This worn and well-aged painting was created in the 16th century by an unidentified artist. Inspiration for this artwork came from the poem, Gerusalemme liberata (or The Liberation of Jerusalem), written by Torquato Tasso (c. 1544-1595). Although, at first glance of the title, the poem seems like it would have been a verse account of the First Crusade (c. 1095/1096-1099), it was actually anything but a historical record. Instead of history, Tasso’s poem better resembled mythologized and folklorized epics such as the Iliad and the Aeneid. Instead of Greeks besieging Troy, with the Olympian gods intervening on both sides, Torquato Tasso recast the story, exchanging the Greeks with Crusaders and swapping out Troy with Jerusalem. Instead of Olympian or Capitoline gods intervening in human affairs, it is now God and the Devil, with their respective armies of angels and demons, who influence the war. Besides demons, Tasso also livened up his tale with wizards, witches, and a varied host of monsters and supernatural beings.
Characters in Torquato Tasso’s poem are tricky—the cast is a mixture of purely fictional characters and some historical figures, placed together in a largely unhistorical plot, which happens to be set at the time of the First Crusade. In the painting above, the depicted figures are among the purely fictional characters that were invented by Torquato Tasso to spice up the literature. The man lying at the bottom-left section of the painting is the character, Rinaldo—a crusader who went into self-exile from the crusader army after murdering a fellow warrior. Standing above him is a powerful witch named Armida, who had been preying on the crusader army, using magic and charm to lure crusaders away from the siege of Jerusalem. As the fictional tale tells it, Rinaldo (playing the role of the wandering knight errant) had freed some of Armida’s crusader captives, slaying a few of Armida’s henchmen in the process. The deaths of her goons outraged Armida, and she threw herself into a quest of vengeance against Rinaldo. Her pursuit of the wandering crusader culminated in the odd scene featured in the painting above. Armida successfully lured Rinaldo into a trap (using a magically summoned nymph), and when she finally had her target in her grasp, she discovered her resulting emotions to be quite strange. Instead of hating and loathing the helpless crusader, she fell in love. Torquato Tasso narrated the scene in his poem:
“[Rinaldo] heard, and thither turned his sight,
And tumbling in the troubled stream took keep
How the strong waves together rush and fight,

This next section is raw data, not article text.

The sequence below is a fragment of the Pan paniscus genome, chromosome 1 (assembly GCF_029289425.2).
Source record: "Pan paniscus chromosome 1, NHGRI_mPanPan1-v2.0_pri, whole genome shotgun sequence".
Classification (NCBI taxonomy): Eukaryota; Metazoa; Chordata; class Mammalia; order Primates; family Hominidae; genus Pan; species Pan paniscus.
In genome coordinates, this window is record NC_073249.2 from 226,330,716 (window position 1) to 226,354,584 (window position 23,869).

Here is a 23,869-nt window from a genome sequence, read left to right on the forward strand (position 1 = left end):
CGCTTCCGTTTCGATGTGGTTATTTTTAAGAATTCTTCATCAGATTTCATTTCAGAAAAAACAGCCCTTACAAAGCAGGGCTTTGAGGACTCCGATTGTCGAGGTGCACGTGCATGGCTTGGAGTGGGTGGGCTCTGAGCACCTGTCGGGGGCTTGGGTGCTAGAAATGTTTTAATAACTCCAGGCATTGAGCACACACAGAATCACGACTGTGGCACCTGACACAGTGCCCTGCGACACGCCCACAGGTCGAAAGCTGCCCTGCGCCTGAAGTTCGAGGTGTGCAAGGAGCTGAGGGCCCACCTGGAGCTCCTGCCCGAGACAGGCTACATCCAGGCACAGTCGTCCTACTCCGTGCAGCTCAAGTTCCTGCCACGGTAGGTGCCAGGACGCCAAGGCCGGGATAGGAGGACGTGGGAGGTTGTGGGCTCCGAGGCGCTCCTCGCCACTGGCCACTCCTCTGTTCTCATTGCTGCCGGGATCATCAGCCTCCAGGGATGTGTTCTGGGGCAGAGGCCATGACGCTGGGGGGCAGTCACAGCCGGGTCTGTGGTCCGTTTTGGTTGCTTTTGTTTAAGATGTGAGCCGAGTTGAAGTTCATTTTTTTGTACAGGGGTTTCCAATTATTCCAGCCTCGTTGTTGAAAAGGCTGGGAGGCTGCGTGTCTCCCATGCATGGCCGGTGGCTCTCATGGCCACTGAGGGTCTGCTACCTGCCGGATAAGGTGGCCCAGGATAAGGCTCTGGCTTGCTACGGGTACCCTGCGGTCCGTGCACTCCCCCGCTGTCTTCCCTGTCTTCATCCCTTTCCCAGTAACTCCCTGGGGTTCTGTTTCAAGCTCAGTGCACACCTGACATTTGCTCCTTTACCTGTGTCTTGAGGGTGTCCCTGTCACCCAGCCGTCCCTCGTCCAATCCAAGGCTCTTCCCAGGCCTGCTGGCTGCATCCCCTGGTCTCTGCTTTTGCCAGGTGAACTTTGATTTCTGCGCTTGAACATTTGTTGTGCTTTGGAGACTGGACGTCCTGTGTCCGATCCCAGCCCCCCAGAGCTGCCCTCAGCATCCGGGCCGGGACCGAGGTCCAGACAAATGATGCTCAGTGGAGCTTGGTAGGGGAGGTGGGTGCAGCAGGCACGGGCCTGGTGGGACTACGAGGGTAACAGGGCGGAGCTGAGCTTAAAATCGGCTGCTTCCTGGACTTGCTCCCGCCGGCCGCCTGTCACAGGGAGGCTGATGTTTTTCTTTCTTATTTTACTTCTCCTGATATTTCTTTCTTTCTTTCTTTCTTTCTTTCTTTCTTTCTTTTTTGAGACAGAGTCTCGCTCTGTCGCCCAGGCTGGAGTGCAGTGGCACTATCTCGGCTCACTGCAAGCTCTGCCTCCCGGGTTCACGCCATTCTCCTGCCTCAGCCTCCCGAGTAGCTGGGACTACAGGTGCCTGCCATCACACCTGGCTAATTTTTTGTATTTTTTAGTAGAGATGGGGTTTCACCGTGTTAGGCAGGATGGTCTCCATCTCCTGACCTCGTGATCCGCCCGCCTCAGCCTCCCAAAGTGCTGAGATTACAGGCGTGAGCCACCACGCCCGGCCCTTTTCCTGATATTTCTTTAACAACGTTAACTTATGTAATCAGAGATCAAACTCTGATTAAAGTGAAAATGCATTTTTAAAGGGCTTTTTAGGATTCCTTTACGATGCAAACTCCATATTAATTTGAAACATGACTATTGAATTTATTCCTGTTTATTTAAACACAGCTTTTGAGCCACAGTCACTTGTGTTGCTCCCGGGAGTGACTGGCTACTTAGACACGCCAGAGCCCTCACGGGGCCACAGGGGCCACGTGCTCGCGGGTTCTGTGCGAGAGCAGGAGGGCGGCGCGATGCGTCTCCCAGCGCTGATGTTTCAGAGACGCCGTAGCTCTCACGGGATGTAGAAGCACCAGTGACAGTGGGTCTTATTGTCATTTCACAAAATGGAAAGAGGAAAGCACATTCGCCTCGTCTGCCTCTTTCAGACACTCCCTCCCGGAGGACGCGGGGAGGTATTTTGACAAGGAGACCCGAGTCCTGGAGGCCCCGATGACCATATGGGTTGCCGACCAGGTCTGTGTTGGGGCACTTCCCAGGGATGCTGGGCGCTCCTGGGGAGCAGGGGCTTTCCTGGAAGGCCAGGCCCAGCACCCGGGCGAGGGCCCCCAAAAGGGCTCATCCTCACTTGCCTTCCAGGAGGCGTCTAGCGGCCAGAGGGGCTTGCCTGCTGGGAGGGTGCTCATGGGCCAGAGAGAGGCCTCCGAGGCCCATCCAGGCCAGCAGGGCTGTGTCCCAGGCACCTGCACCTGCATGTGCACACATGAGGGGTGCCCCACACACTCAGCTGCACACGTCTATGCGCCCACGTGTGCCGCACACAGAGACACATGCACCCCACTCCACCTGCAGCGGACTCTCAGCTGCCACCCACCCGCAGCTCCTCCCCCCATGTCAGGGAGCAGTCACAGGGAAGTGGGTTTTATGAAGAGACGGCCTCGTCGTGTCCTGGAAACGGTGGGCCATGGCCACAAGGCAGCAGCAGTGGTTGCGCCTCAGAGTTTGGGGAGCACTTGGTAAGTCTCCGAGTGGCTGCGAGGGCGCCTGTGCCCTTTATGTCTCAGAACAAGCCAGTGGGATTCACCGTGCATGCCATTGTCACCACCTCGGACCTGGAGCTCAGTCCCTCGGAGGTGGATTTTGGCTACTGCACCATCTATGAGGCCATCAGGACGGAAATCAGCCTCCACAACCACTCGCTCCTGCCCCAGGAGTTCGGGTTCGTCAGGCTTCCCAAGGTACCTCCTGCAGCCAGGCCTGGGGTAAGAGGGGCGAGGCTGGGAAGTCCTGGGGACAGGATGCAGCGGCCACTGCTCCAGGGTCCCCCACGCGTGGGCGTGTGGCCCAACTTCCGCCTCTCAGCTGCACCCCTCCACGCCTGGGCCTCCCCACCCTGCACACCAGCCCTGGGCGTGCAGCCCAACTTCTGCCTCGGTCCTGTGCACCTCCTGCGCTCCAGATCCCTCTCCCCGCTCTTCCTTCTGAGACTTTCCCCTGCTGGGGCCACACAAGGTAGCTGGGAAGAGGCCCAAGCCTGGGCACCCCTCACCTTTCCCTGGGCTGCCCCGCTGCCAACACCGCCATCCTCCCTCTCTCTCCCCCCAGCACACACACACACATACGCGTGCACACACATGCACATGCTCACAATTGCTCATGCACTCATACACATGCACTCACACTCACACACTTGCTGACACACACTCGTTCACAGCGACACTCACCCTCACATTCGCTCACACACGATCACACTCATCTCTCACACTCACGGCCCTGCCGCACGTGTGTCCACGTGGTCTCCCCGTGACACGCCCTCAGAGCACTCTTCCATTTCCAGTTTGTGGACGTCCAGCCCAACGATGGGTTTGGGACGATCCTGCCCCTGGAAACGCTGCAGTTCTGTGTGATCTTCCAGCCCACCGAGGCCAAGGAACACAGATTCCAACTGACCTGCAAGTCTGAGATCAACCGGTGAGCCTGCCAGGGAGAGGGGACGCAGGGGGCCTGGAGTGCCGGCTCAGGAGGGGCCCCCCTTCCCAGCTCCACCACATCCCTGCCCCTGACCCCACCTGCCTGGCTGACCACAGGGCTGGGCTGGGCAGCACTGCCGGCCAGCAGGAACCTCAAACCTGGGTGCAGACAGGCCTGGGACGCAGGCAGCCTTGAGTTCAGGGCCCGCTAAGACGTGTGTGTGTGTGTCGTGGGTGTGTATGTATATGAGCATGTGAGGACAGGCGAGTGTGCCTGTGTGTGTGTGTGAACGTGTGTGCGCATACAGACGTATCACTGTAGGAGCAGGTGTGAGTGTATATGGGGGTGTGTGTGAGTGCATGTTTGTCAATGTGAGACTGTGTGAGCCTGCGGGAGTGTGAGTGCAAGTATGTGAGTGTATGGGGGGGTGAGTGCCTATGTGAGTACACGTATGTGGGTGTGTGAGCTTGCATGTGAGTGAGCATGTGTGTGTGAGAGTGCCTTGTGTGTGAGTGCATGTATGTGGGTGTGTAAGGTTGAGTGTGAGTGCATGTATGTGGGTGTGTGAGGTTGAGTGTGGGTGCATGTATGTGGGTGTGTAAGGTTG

Whence first he saw, with golden tresses, peep
The rising visage of a virgin bright,
And then her neck, her breasts, and all, as low
As he for shame could see, or she could show.
So in the twilight does sometimes appear
A nymph, a goddess, or a fairy queen,
And though no siren but a sprite this were
Yet by her beauty seemed it she had been
One of those sisters false which haunted near
The Tyrrhene shores and kept those waters sheen,
Like theirs her face, her voice was, and her sound,
Thus sung the spirit false, and stealing sleep,
To which her tunes enticed his heavy eyes,
By step and step did on his senses creep,
Still every limb therein unmoved lies,
Not thunders loud could from this slumber deep,
Of quiet death true image, make him rise:
Then from her ambush forth Armida start,
Swearing revenge, and threatening torments smart.
But when she looked on his face awhile,
And saw how sweet he breathed, how still he lay,
How his fair eyes though closed seemed to smile,
At first she stayed, astound with great dismay,
Then sat her down, so love can art beguile,
And as she sat and looked, fled fast away
(Torquato Tasso, Gerusalemme liberata, Canto 14, stanzas 60-66)
Such is the scene that inspired the painting featured above. The summoned wraith of the siren or nymph that caused Rinaldo to fall into his slumber can be seen still lingering in the river that runs through the background of the painting. In the forefront, however, are the two main characters of this episode—Rinaldo and Armida. Armida is seen at the precise moment when she became completely smitten with her prey. Instead of executing the crusader, love-struck Armida decided to magically transport Rinaldo to her mythical-beast-defended lair on the so-called Fortunate Isles.
Written by C. Keith Hansley
- The Liberation of Jerusalem by Torquato Tasso and translated by Max Wickert. Oxford: Oxford University Press, 2009.
- [Edward Fairfax (c. 1560-1635) translation of Tasso] https://www.gutenberg.org/cache/epub/392/pg392.html